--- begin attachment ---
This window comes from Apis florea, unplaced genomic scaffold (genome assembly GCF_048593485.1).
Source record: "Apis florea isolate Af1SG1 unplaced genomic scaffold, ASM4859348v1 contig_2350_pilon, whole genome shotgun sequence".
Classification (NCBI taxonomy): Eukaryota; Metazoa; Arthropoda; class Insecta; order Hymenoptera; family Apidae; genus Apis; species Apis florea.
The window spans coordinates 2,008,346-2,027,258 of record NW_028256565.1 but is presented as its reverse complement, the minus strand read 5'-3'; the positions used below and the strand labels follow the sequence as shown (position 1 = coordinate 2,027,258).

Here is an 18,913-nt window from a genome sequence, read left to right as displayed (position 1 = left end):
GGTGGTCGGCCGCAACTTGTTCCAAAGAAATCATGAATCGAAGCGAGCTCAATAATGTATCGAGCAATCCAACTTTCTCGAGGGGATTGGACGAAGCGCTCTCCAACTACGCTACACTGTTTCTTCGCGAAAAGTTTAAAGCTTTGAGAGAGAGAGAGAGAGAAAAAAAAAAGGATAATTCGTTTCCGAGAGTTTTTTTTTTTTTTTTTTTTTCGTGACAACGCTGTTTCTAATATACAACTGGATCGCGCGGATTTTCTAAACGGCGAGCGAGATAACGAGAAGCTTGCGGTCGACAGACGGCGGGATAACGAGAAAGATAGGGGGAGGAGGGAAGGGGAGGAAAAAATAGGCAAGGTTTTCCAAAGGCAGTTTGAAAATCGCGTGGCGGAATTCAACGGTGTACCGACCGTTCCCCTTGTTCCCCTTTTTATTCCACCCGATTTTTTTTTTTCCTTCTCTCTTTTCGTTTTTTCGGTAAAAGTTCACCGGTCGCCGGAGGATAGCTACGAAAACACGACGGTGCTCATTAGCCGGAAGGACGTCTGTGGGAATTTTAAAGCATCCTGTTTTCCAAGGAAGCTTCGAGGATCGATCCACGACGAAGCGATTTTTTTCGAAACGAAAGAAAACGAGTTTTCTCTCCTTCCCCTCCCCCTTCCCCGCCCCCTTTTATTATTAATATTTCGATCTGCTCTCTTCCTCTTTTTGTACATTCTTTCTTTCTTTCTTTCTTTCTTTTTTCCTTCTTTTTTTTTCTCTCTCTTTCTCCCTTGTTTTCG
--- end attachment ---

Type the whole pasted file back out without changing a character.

This window comes from Apis florea, unplaced genomic scaffold (genome assembly GCF_048593485.1).
Source record: "Apis florea isolate Af1SG1 unplaced genomic scaffold, ASM4859348v1 contig_2350_pilon, whole genome shotgun sequence".
Classification (NCBI taxonomy): Eukaryota; Metazoa; Arthropoda; class Insecta; order Hymenoptera; family Apidae; genus Apis; species Apis florea.
The window spans coordinates 2,008,346-2,027,258 of record NW_028256565.1 but is presented as its reverse complement, the minus strand read 5'-3'; the positions used below and the strand labels follow the sequence as shown (position 1 = coordinate 2,027,258).

Here is an 18,913-nt window from a genome sequence, read left to right as displayed (position 1 = left end):
GGTGGTCGGCCGCAACTTGTTCCAAAGAAATCATGAATCGAAGCGAGCTCAATAATGTATCGAGCAATCCAACTTTCTCGAGGGGATTGGACGAAGCGCTCTCCAACTACGCTACACTGTTTCTTCGCGAAAAGTTTAAAGCTTTGAGAGAGAGAGAGAGAGAAAAAAAAAAGGATAATTCGTTTCCGAGAGTTTTTTTTTTTTTTTTTTTTTCGTGACAACGCTGTTTCTAATATACAACTGGATCGCGCGGATTTTCTAAACGGCGAGCGAGATAACGAGAAGCTTGCGGTCGACAGACGGCGGGATAACGAGAAAGATAGGGGGAGGAGGGAAGGGGAGGAAAAAATAGGCAAGGTTTTCCAAAGGCAGTTTGAAAATCGCGTGGCGGAATTCAACGGTGTACCGACCGTTCCCCTTGTTCCCCTTTTTATTCCACCCGATTTTTTTTTTTCCTTCTCTCTTTTCGTTTTTTCGGTAAAAGTTCACCGGTCGCCGGAGGATAGCTACGAAAACACGACGGTGCTCATTAGCCGGAAGGACGTCTGTGGGAATTTTAAAGCATCCTGTTTTCCAAGGAAGCTTCGAGGATCGATCCACGACGAAGCGATTTTTTTCGAAACGAAAGAAAACGAGTTTTCTCTCCTTCCCCTCCCCCTTCCCCGCCCCCTTTTATTATTAATATTTCGATCTGCTCTCTTCCTCTTTTTGTACATTCTTTCTTTCTTTCTTTCTTTCTTTTTTCCTTCTTTTTTTTTCTCTCTCTTTCTCCCTTGTTTTCG